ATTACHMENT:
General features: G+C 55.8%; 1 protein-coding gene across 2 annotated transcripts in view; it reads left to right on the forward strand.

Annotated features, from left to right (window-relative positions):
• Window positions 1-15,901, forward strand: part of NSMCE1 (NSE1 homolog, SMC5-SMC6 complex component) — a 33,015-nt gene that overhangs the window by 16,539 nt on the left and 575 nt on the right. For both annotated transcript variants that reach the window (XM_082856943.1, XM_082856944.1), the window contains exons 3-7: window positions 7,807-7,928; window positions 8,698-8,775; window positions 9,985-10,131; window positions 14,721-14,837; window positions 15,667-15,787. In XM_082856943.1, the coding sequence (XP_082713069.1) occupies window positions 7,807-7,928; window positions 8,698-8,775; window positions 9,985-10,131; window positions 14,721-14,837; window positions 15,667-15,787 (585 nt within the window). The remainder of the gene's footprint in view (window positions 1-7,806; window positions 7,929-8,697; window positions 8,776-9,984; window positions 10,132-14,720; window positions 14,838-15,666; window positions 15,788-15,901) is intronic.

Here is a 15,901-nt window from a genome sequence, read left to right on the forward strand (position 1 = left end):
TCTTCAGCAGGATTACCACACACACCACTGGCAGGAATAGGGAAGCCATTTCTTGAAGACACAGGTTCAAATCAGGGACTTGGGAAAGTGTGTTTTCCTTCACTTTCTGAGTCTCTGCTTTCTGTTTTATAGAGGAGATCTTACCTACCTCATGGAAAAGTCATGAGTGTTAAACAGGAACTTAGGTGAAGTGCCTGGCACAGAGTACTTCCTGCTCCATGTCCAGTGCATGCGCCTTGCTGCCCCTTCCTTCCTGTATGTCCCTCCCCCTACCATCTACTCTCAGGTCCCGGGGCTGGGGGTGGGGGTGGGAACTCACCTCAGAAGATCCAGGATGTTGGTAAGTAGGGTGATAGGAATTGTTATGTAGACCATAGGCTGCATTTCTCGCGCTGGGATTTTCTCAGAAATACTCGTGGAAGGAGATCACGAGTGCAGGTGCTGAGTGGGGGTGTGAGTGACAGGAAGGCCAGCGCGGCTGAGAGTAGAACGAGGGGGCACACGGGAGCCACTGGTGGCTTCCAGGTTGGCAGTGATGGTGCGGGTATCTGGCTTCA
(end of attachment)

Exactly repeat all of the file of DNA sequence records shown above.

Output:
General features: G+C 55.8%; 1 protein-coding gene across 2 annotated transcripts in view; it reads left to right on the forward strand.

Annotated features, from left to right (window-relative positions):
• Window positions 1-15,901, forward strand: part of NSMCE1 (NSE1 homolog, SMC5-SMC6 complex component) — a 33,015-nt gene that overhangs the window by 16,539 nt on the left and 575 nt on the right. For both annotated transcript variants that reach the window (XM_082856943.1, XM_082856944.1), the window contains exons 3-7: window positions 7,807-7,928; window positions 8,698-8,775; window positions 9,985-10,131; window positions 14,721-14,837; window positions 15,667-15,787. In XM_082856943.1, the coding sequence (XP_082713069.1) occupies window positions 7,807-7,928; window positions 8,698-8,775; window positions 9,985-10,131; window positions 14,721-14,837; window positions 15,667-15,787 (585 nt within the window). The remainder of the gene's footprint in view (window positions 1-7,806; window positions 7,929-8,697; window positions 8,776-9,984; window positions 10,132-14,720; window positions 14,838-15,666; window positions 15,788-15,901) is intronic.

Here is a 15,901-nt window from a genome sequence, read left to right on the forward strand (position 1 = left end):
TCTTCAGCAGGATTACCACACACACCACTGGCAGGAATAGGGAAGCCATTTCTTGAAGACACAGGTTCAAATCAGGGACTTGGGAAAGTGTGTTTTCCTTCACTTTCTGAGTCTCTGCTTTCTGTTTTATAGAGGAGATCTTACCTACCTCATGGAAAAGTCATGAGTGTTAAACAGGAACTTAGGTGAAGTGCCTGGCACAGAGTACTTCCTGCTCCATGTCCAGTGCATGCGCCTTGCTGCCCCTTCCTTCCTGTATGTCCCTCCCCCTACCATCTACTCTCAGGTCCCGGGGCTGGGGGTGGGGGTGGGAACTCACCTCAGAAGATCCAGGATGTTGGTAAGTAGGGTGATAGGAATTGTTATGTAGACCATAGGCTGCATTTCTCGCGCTGGGATTTTCTCAGAAATACTCGTGGAAGGAGATCACGAGTGCAGGTGCTGAGTGGGGGTGTGAGTGACAGGAAGGCCAGCGCGGCTGAGAGTAGAACGAGGGGGCACACGGGAGCCACTGGTGGCTTCCAGGTTGGCAGTGATGGTGCGGGTATCTGGCTTCA